The National Trust for Scotland is holding a community archaeological dig at Inveresk Lodge Garden near Musselburgh next month.
As part of East Lothian Archaeology and Local History Fortnight, volunteers of all ages are being invited along to the banks of the River Esk, the scene of the Battle of Pinkie, September 10, 1547.
The dig will attempt to unearth physical evidence and artefacts remaining from the battle, when Henry VIII’s English forces virtually destroyed a Scottish army of 23,000.
Henry’s goal, which he failed to achieve, was the forced marriage of his son, the future Edward Vl, to Mary Queen of Scots. Read more.
Humans had a sophisticated calendrical system thousands of years earlier than previously thought, according to new research.
The discovery is based on a detailed analysis of data from an archaeological site in northern Scotland – a row of ancient pits which archaeologists believe is the world’s oldest calendar. It is almost five thousand years older than its nearest rival – an ancient calendar from Bronze Age Mesopotamia.
Created by Stone Age Britons some 10,000 years ago, archaeologists believe that the complex of pits was designed to represent the months of the year and the lunar phases of the month. Read more.
ARCHAEOLOGISTS have discovered a secret medieval chamber and its ancient loo - hidden for centuries - during a conservation scheme to protect the oldest castle keep in Scotland.
The remarkable discovery has been made at the 700-year-old medieval tower at the National Trust for Scotland’s Drum Castle near Banchory
Drum Castle, the seat of the Chief of Clan Irvine for centuries, has the oldest keep in Scotland and is the oldest intact building in the care of the trust.
The trust is planning to bring in specialists to remove cement pointing on the ancient tower and replace it with traditional, breathable lime mortar to help preserve the historic keep. Read more.
Try this today. Ask people who they think is Scotland’s most famous woman. In response I got a couple of JK Rowlings, an Annie Lennox or two, even a Dolly the Sheep from Confused of Marchmont, but the vast majority of people immediately plump for Mary, Queen of Scots.
Almost 500 years after her birth she still exerts huge fascination despite the fact her reign as queen in her own right only lasted from 1561 to 1567. Short-lived it may have been, but it was action-packed. Mary’s time on earth was crammed with romance, murder, mystery, betrayals, imprisonment and finally a beheading. The full facts may never be known – was she involved in her second husband’s murder, abducted and raped by her third? Despite the intense scrutiny she has always attracted, it’s not clear.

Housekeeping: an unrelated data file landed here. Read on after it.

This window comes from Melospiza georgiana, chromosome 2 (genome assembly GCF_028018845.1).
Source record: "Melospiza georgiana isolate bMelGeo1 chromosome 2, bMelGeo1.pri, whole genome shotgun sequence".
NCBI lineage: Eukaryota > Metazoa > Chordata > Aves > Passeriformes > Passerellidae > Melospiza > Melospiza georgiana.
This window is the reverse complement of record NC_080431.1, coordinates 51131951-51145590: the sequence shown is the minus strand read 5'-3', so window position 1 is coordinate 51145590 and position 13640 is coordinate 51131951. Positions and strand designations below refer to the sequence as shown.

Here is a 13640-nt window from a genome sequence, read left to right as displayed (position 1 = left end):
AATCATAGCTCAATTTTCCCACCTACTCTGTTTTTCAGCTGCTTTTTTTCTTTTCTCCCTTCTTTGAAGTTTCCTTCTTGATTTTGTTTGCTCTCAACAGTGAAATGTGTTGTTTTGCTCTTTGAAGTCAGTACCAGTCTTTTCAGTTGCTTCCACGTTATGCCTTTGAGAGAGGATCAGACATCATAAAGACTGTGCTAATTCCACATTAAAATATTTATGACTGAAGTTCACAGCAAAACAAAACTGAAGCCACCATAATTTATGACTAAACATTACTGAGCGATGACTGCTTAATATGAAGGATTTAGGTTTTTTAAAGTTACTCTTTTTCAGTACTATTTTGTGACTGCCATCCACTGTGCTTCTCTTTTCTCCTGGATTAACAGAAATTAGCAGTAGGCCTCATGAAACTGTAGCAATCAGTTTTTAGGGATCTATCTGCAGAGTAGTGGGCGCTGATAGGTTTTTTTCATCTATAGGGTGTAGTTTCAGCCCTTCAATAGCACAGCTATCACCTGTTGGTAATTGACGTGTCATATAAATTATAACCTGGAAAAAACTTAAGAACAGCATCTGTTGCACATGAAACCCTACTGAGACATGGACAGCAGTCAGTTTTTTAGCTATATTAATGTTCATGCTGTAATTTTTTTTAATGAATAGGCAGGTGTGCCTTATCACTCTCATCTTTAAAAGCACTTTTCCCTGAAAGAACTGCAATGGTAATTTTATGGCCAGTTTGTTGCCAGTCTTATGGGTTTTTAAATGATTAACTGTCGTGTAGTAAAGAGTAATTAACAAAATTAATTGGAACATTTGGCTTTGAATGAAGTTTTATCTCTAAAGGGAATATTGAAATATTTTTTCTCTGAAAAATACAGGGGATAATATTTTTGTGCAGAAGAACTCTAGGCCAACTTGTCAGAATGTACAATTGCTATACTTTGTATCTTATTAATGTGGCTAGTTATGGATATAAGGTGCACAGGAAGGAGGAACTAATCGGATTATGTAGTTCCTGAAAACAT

“Mary is of abiding interest because she was a woman in a man’s world,” says David Forsyth, Senior Curator, Scottish Social History and Diaspora at National Museums Scotland. Read more.
Extensive Ancient Underground Network Discovered From Scotland to Turkey
German archaeologist Dr Heinrich Kusch, in his latest book ‘Secrets of the Underground Door to an Ancient World’ has revealed that tunnels were dug under literally hundreds of Neolithic settlements all over Europe and the fact that so many tunnels have survived 12,000 years indicates that the original network must have been huge.
‘In Bavaria in Germany alone we have found 700metres of these underground tunnel networks. In Styria in Austria we have found 350metres,’ he said. ‘Across Europe there were thousands of them – from the north in Scotland down to the Mediterranean.
The tunnels are quite small, measuring only 70cm in width, which is just enough for a person to crawl through. In some places there are small rooms, storage chambers and seating areas. Read more.
An archaeological survey on the famous Scots isle of Iona – where St Columba landed 1450 years ago to spread Christianity in Scotland – has shown signs of ancient burials.
This is the first geophysical investigation to be undertaken away from the core focus of the Columban monastic enclosure and the Benedictine Abbey.
The surveys were carried out on National Trust for Scotland land on the island by Dr Sue Ovenden and Alastair Wilson of Rose Geophysical Consultants.
The pair examined two areas in the fields to the south of the village - one close to the current village hall and south of the Nunnery and the other at Martyr’s Bay.
The area close to the village hall seems to show features of recent or natural origin which will be excavated later this year. Read more.
ARCHAEOLOGISTS are planning a major dig to uncover one of the lost Kingdoms of the ancient Picts, the tribe of legendary warriors whose empire stretched from Fife to the Moray Firth before they mysteriously vanished from history.
Until recently historians had believed that Fortriu - one of the most powerful Kingdoms of the “painted people” - had been based in Perthshire.
But recent research has now placed the Pictish stronghold much further north to the Moray Firth area.
And it was revealed today that a team of archaeologists from Aberdeen University are to embark on a series of excavations on the Tarbat peninsula in Ross-shire where archaeologists have already uncovered evidence of the only Pictish monastic settlement found in Scotland to date. Read more.
If you enjoy the coast, know about your local heritage – or want to explore it further, you could make a real contribution to a national project which is being run by The SCAPE Trust and the University of St Andrews.
The Scotland’s Coastal Heritage at Risk project is looking for volunteers who can visit threatened coastal archaeological and historical sites in their local areas to take photographs, record their current condition and contribute information to a national database of coastal archaeological sites.
Of the 1,000 archaeological sites around Scotland short-listed as the highest priority for action because of their importance and risk of loss as a result of erosion, nearly a quarter are in Orkney. Read more.